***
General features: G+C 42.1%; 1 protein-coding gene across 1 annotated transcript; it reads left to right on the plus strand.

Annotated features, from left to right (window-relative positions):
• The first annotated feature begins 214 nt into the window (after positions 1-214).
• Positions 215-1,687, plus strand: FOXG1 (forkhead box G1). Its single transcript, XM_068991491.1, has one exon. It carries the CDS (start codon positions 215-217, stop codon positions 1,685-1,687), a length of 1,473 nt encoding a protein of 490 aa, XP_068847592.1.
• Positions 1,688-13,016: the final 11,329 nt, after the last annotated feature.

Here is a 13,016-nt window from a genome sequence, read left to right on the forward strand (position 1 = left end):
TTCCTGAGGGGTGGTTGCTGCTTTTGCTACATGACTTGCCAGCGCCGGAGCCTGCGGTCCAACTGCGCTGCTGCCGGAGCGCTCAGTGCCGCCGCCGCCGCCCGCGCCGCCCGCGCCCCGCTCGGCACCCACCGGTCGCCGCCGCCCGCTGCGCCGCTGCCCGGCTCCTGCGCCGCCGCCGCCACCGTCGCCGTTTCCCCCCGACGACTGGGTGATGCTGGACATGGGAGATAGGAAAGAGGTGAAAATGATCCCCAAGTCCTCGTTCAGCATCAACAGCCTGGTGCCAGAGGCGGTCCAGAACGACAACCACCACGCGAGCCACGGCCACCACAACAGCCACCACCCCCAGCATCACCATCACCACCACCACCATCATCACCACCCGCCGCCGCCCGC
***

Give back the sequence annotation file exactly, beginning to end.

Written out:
General features: G+C 42.1%; 1 protein-coding gene across 1 annotated transcript; it reads left to right on the plus strand.

Annotated features, from left to right (window-relative positions):
• The first annotated feature begins 214 nt into the window (after positions 1-214).
• Positions 215-1,687, plus strand: FOXG1 (forkhead box G1). Its single transcript, XM_068991491.1, has one exon. It carries the CDS (start codon positions 215-217, stop codon positions 1,685-1,687), a length of 1,473 nt encoding a protein of 490 aa, XP_068847592.1.
• Positions 1,688-13,016: the final 11,329 nt, after the last annotated feature.

Here is a 13,016-nt window from a genome sequence, read left to right on the forward strand (position 1 = left end):
TTCCTGAGGGGTGGTTGCTGCTTTTGCTACATGACTTGCCAGCGCCGGAGCCTGCGGTCCAACTGCGCTGCTGCCGGAGCGCTCAGTGCCGCCGCCGCCGCCCGCGCCGCCCGCGCCCCGCTCGGCACCCACCGGTCGCCGCCGCCCGCTGCGCCGCTGCCCGGCTCCTGCGCCGCCGCCGCCACCGTCGCCGTTTCCCCCCGACGACTGGGTGATGCTGGACATGGGAGATAGGAAAGAGGTGAAAATGATCCCCAAGTCCTCGTTCAGCATCAACAGCCTGGTGCCAGAGGCGGTCCAGAACGACAACCACCACGCGAGCCACGGCCACCACAACAGCCACCACCCCCAGCATCACCATCACCACCACCACCATCATCACCACCCGCCGCCGCCCGC